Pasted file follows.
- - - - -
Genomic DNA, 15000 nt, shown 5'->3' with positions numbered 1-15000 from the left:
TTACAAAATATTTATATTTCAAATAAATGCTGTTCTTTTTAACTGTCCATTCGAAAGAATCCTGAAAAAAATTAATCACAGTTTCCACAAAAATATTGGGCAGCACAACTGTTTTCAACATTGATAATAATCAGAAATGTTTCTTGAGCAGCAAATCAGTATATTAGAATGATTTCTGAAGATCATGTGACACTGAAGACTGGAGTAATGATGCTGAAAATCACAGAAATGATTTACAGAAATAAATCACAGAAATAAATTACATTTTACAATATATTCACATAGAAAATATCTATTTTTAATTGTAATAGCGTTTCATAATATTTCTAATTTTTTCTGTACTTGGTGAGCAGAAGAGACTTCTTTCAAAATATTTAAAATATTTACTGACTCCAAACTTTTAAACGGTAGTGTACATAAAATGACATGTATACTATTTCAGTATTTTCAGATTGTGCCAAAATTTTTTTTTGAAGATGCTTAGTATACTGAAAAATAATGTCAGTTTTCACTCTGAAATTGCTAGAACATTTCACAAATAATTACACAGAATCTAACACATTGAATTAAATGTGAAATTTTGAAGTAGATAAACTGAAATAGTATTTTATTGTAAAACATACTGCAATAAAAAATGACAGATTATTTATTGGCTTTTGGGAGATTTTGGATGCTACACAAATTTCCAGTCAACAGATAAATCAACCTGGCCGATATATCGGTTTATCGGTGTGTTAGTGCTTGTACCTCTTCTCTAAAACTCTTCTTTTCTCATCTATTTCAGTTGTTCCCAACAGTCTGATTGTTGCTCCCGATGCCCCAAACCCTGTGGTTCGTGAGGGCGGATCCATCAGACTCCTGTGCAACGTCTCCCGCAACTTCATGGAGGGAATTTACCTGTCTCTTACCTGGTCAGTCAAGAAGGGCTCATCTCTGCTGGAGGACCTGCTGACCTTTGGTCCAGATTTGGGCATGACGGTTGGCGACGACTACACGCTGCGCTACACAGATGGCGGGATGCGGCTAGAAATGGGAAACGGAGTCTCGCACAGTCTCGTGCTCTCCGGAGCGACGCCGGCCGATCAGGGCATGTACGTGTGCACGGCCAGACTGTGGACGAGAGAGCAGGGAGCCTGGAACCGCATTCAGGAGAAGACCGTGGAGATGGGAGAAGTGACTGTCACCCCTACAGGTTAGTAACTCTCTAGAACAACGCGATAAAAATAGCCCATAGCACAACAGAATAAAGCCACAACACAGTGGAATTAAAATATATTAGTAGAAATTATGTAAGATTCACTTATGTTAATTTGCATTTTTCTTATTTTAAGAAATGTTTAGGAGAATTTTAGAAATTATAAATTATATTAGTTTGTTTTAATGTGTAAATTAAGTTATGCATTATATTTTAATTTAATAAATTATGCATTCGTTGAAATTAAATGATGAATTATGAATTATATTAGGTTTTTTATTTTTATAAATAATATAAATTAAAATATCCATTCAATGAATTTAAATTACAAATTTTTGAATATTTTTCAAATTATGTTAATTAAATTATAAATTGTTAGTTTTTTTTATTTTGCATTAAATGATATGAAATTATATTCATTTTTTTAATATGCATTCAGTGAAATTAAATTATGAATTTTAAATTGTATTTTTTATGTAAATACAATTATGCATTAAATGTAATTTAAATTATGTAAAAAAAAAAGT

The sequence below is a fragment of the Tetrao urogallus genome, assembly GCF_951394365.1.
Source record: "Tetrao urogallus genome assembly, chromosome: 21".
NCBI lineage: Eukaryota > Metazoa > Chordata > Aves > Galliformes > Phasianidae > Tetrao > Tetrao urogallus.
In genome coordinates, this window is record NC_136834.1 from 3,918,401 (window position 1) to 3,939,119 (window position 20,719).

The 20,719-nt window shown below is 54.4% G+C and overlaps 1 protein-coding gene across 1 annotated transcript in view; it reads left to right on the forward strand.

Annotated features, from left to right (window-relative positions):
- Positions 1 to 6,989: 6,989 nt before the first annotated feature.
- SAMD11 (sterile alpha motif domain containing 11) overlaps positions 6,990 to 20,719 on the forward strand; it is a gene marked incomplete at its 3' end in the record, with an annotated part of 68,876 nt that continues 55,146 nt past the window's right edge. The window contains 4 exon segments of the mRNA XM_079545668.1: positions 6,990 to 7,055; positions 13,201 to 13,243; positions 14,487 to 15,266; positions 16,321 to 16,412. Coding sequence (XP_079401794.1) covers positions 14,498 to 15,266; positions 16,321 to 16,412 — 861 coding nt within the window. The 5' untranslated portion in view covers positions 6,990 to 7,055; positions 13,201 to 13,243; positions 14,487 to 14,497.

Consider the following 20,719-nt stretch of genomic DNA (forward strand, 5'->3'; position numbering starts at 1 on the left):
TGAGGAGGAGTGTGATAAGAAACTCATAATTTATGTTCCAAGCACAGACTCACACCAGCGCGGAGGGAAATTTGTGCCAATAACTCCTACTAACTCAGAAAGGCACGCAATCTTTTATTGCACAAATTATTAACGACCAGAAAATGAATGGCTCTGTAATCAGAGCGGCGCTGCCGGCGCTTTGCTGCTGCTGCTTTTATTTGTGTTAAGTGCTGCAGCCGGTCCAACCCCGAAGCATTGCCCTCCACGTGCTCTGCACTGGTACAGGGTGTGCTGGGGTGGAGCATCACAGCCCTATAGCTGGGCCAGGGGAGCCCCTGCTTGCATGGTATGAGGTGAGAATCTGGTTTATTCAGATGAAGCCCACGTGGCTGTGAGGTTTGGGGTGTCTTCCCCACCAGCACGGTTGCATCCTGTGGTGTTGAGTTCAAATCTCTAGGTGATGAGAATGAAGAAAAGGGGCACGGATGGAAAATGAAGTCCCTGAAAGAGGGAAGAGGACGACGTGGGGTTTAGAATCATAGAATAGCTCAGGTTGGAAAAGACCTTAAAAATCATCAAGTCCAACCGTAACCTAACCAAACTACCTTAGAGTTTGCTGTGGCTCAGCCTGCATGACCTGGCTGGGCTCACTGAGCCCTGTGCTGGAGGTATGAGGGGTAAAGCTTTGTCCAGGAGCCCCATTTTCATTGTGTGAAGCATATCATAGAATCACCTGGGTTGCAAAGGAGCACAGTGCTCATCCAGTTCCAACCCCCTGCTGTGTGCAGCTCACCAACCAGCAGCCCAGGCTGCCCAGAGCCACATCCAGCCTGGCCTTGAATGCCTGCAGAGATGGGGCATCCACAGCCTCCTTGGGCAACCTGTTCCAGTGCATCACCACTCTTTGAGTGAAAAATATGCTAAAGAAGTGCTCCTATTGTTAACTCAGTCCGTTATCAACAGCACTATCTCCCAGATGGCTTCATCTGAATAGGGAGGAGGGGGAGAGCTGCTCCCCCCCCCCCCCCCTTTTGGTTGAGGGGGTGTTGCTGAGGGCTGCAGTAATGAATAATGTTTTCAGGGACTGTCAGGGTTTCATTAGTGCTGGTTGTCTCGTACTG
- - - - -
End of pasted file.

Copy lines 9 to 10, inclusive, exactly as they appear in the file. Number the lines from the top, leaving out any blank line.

- Positions 1 to 6,989: 6,989 nt before the first annotated feature.
- SAMD11 (sterile alpha motif domain containing 11) overlaps positions 6,990 to 20,719 on the forward strand; it is a gene marked incomplete at its 3' end in the record, with an annotated part of 68,876 nt that continues 55,146 nt past the window's right edge. The window contains 4 exon segments of the mRNA XM_079545668.1: positions 6,990 to 7,055; positions 13,201 to 13,243; positions 14,487 to 15,266; positions 16,321 to 16,412. Coding sequence (XP_079401794.1) covers positions 14,498 to 15,266; positions 16,321 to 16,412 — 861 coding nt within the window. The 5' untranslated portion in view covers positions 6,990 to 7,055; positions 13,201 to 13,243; positions 14,487 to 14,497.